Noncompete agreements are commonly included in business purchase transactions to prevent the seller from competing against the buyer for the term of the noncompete agreement. These arrangements are also sometimes called covenants-not-to-compete or noncompete covenants.
Important: Laws regarding noncompete agreements vary from state to state. For example, courts in California generally reject noncompete agreements because state law makes them unenforceable except in limited circumstances. Because noncompete covenants are generally not allowed in the state, California employers often use confidentiality agreements and other types of contracts to protect trade secrets and other information. Still, in many jurisdictions, noncompete covenants can be enforceable if certain conditions are met.
The Seller’s Perspective
The seller of a business must treat amounts allocated to noncompete payments as ordinary income. Ordinary income tax rates are higher than long-term capital gain tax rates. But there’s a silver lining for the seller: Noncompete payments aren’t subject to the self-employment tax.
With an asset purchase transaction, being required to treat noncompete payments as higher-taxed ordinary income will probably cause the seller to want to allocate less of the sale price to the noncompete agreement and more to lower-taxed capital gain assets (such as buildings and land) and lightly depreciated assets (such as recently acquired furniture and fixtures, equipment, and vehicles).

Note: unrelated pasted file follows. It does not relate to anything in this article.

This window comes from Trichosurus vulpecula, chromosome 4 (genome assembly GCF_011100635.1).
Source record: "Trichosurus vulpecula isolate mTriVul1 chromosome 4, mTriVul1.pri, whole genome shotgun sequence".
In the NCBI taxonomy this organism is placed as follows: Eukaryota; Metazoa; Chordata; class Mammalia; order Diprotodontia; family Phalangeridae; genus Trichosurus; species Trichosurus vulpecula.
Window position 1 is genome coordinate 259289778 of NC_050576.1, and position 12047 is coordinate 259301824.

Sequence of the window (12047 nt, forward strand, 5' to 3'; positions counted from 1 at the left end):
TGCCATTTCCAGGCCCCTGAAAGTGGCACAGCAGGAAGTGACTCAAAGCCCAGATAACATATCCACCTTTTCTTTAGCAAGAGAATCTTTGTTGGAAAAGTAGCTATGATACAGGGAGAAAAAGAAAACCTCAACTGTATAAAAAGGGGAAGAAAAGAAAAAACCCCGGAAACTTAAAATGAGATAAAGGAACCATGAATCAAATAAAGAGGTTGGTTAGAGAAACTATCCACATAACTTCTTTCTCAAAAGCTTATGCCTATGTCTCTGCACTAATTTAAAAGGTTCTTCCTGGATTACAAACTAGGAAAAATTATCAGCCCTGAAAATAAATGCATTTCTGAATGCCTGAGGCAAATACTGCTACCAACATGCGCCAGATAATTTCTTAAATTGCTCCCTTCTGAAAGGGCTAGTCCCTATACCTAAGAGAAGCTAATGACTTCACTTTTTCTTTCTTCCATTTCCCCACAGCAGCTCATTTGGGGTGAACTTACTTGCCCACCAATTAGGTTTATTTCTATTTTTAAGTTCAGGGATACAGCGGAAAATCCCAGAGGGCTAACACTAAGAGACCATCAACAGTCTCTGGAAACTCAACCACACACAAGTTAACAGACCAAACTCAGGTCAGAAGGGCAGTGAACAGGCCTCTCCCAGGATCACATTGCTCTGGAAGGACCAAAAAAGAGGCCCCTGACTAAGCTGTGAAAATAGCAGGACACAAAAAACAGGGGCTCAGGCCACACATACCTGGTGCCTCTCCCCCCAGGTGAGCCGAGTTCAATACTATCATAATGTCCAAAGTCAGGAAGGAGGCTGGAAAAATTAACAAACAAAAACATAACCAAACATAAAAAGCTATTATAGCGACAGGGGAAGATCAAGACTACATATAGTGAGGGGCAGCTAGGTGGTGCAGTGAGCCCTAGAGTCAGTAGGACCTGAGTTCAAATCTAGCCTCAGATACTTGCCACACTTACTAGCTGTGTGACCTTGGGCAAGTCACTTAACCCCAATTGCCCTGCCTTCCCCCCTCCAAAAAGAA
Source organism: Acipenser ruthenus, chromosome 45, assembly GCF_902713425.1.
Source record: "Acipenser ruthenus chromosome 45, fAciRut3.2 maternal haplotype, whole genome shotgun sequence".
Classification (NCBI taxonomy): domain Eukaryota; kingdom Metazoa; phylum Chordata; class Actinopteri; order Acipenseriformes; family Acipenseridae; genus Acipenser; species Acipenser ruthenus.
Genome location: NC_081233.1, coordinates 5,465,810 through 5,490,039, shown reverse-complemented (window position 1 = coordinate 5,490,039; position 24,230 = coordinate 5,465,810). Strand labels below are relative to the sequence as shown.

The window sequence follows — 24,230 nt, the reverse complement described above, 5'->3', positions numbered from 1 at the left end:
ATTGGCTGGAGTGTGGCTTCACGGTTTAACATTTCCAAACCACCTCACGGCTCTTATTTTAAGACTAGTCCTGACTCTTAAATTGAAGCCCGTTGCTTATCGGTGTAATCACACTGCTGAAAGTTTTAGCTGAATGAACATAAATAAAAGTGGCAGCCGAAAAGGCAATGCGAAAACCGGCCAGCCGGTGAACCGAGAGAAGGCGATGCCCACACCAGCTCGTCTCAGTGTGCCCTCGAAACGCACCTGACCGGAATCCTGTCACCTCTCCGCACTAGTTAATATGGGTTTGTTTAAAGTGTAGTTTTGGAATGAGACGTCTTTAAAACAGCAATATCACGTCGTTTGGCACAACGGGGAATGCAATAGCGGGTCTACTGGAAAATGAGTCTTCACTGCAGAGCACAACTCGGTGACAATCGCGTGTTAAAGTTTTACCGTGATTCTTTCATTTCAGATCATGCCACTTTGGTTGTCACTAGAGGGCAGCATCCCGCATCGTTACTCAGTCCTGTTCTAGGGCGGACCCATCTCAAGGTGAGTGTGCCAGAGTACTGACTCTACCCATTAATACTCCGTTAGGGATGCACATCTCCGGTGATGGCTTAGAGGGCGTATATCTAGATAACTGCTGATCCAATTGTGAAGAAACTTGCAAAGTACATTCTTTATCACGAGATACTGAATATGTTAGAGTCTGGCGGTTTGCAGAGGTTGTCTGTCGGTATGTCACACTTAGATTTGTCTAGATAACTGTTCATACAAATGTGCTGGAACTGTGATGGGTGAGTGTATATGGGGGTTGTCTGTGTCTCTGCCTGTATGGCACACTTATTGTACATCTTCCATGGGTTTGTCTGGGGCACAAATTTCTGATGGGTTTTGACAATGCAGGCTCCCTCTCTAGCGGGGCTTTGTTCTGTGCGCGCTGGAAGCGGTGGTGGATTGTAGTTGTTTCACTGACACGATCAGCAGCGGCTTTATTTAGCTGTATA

In a stock transaction, the seller will probably prefer to allocate more of the sale price to the value of the stock and less to the noncompete agreement. That’s because gain from selling stock is treated as lower-taxed long-term capital gain, as long as the stock has been owned for more than one year. In contrast, amounts allocated to noncompete agreements are treated as higher-taxed ordinary income.
Noncompete agreements have important tax implications. Here are the details.
The term of a noncompete is usually no longer than five years. However, as the buyer, you or your business entity, must amortize amounts allocated to a noncompete agreement over 15 years. That’s a longer amortization period than what’s allowed for some other assets. This fact has tax planning implications.
When you buy a business by purchasing its assets, you probably prefer to allocate more of the purchase price to the value of assets that you can write off quickly. Examples include receivables, inventory and fixed assets with short depreciable lives, such as furniture and fixtures, computer gear and software.
You probably prefer to allocate less of the price to assets that you must depreciate over long periods. For example, you must depreciate commercial buildings over 39 years, and land can’t be depreciated at all.
You must amortize purchase price amounts allocated to most intangible assets over 15 years. Examples include customer lists, franchise rights, trademarks and goodwill. Noncompete agreements are amortized over 15 years, too.
Asset purchase treatment automatically applies if you (or your business entity) buy a business that has been operated as a sole proprietorship or as a single-member limited liability company (LLC) that has been treated as a sole proprietorship for federal income tax purposes. In these situations, the business assets are considered to be owned by the proprietor, and you (or your business entity) are considered to purchase them directly from that individual.
Asset purchase treatment also applies if you (or your business entity) buy a business that has been operated as a partnership or as an LLC that has been treated as a partnership for federal income tax purposes. When you (or your business entity) become the sole owner of the purchased business, there’s no longer any partnership for tax purposes, because a partnership must have at least two owners. The same applies to an LLC that has been treated as a partnership for tax purposes. Therefore, you treat the transaction as a purchase of the LLC’s assets.